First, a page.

Facebook-Built Platform Expands to 100 More Schools
Summit Public Schools, a network of charter schools based in the San Francisco Bay area, announced this week that more than 100 new schools across the country have joined its personalized learning program for the 2016-17 school year. The Summit Basecamp program — initiated by Summit Public Schools and supported by Facebook — now includes more than 1,100 teachers and 20,000 students across 27 states and the District of Columbia.
More than 1,500 teachers and school leaders participated in Summit Basecamp training this summer, representing 80 districts and charter management organizations, according to a Facebook post by Summit Public Schools CEO Diane Tavenner.
Summit Basecamp is a free program that helps public schools bring personalized learning, usually computer-based, into their classrooms. Students are encouraged to drive their own education by determining for themselves how they learn best, setting goals and developing habits of success, according to Summit Basecamp’s website. The Summit Personalized Learning Platform is an online tool that helps students set and track goals, learn content at their own pace, complete projects and reflect on their experiences. It was developed in classrooms by teachers, the Summit website states.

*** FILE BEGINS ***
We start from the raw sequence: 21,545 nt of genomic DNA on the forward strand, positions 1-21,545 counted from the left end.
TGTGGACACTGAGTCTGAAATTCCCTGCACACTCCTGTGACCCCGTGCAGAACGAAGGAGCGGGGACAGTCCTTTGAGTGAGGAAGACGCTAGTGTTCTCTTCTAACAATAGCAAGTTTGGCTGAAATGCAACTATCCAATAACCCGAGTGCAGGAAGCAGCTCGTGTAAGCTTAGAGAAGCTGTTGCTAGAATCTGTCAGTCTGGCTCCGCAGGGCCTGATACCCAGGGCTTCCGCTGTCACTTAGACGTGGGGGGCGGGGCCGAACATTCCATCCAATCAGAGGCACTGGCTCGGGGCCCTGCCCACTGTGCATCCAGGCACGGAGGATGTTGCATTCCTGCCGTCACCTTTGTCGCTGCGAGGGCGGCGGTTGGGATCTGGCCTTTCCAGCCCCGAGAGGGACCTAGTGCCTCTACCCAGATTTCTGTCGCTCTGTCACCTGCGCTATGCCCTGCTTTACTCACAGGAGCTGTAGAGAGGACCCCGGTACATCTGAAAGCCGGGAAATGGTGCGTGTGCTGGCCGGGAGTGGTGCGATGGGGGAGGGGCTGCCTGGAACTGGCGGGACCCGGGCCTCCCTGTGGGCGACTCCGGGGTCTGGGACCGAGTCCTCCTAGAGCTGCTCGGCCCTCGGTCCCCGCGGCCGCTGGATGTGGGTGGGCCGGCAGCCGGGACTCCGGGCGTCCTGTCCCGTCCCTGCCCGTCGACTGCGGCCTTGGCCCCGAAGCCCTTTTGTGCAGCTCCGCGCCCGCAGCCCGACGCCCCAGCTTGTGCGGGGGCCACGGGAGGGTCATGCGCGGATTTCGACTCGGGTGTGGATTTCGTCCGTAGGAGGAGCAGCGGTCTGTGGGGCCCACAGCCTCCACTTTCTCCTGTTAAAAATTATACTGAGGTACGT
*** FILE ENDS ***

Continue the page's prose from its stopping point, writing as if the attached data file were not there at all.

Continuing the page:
The platform contains curricula for English, math, science, social studies and Spanish for grades 6-12. The project-based curricula includes nearly 200 “deeper learning” projects and more than 700 “Playlists,” or libraries of learning content and assessments.
In 2013, Facebook CEO Mark Zuckerberg visited a Summit Public School and said he liked what he saw, the Summit Basecamp site states. Since 2014, Facebook engineers have been working with Summit educators to make the platform an effective, free tool.
Summit is also making the platform available to individual teachers to meet demand and provide another pathway into the Basecamp community, Summit CEO Tavenner announced on a Facebook post this week.
“It’s an honor to be a small part of a movement that puts students first and recognizes teachers’ talents,” Tavenner wrote in her post.
Summit Basecamp is used at all eight of Summit Public Schools in the Bay Area, as well as its three campuses in Washington state. Summit schools are public and tuition-free.
To learn more about Summit Basecamp, visit the program’s website.
Richard Chang is associate editor of THE Journal. He can be reached at [email protected].